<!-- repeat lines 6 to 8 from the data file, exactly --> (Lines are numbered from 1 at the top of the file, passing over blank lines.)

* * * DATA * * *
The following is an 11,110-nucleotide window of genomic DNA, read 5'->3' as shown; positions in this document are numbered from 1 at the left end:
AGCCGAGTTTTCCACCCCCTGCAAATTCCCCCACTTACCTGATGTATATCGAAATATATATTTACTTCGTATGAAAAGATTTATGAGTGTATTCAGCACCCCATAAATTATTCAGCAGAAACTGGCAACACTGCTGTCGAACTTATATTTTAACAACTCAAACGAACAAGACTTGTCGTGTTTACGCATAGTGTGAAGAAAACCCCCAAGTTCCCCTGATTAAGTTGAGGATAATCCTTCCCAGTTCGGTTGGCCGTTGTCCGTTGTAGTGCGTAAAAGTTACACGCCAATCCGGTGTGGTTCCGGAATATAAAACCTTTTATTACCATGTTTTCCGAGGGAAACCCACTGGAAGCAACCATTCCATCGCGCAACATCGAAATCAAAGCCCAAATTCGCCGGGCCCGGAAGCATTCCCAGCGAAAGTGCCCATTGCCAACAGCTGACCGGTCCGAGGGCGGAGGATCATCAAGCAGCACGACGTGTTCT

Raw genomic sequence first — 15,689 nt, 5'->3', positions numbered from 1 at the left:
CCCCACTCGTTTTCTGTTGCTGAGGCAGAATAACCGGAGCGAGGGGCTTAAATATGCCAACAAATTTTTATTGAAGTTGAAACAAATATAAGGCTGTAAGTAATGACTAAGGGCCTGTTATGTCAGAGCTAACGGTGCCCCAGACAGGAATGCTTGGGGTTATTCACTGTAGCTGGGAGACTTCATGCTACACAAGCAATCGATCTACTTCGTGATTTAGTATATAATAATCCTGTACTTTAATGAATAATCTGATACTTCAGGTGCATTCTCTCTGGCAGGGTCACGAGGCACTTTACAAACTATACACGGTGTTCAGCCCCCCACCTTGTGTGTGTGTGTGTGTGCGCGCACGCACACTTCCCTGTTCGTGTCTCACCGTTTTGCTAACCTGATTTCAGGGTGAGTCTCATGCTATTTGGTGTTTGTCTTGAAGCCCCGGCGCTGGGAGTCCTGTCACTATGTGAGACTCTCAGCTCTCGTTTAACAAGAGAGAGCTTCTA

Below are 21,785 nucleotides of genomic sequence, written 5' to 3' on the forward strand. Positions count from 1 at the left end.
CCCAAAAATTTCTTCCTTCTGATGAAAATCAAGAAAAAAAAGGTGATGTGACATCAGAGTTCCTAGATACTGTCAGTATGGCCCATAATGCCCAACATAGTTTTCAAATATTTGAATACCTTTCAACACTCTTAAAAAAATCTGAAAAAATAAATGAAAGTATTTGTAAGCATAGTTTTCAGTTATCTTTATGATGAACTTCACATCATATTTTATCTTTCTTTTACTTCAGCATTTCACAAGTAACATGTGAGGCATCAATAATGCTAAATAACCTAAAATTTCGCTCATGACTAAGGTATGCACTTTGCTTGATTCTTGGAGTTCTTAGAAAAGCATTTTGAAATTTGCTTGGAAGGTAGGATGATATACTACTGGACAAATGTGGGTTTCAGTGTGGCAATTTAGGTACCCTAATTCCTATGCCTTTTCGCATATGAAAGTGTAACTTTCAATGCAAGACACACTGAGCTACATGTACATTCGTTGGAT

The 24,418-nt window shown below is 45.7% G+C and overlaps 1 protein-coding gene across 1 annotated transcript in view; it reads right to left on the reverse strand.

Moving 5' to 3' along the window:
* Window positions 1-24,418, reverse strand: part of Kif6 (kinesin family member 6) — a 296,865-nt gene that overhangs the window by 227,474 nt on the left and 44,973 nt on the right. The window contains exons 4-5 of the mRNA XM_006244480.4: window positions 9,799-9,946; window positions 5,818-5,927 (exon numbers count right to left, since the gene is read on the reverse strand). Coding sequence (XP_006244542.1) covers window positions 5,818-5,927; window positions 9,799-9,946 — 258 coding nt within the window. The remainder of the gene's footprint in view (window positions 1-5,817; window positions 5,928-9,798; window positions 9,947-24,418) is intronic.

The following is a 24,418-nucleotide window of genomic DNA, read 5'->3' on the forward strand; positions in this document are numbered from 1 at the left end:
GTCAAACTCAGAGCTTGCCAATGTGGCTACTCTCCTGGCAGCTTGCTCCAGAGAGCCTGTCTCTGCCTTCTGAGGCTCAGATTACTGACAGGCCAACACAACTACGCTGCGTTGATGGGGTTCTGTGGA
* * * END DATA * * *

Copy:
CCCAAAAATTTCTTCCTTCTGATGAAAATCAAGAAAAAAAAGGTGATGTGACATCAGAGTTCCTAGATACTGTCAGTATGGCCCATAATGCCCAACATAGTTTTCAAATATTTGAATACCTTTCAACACTCTTAAAAAAATCTGAAAAAATAAATGAAAGTATTTGTAAGCATAGTTTTCAGTTATCTTTATGATGAACTTCACATCATATTTTATCTTTCTTTTACTTCAGCATTTCACAAGTAACATGTGAGGCATCAATAATGCTAAATAACCTAAAATTTCGCTCATGACTAAGGTATGCACTTTGCTTGATTCTTGGAGTTCTTAGAAAAGCATTTTGAAATTTGCTTGGAAGGTAGGATGATATACTACTGGACAAATGTGGGTTTCAGTGTGGCAATTTAGGTACCCTAATTCCTATGCCTTTTCGCATATGAAAGTGTAACTTTCAATGCAAGACACACTGAGCTACATGTACATTCGTTGGAT

The 24,418-nt window shown below is 45.7% G+C and overlaps 1 protein-coding gene across 1 annotated transcript in view; it reads right to left on the reverse strand.

Moving 5' to 3' along the window: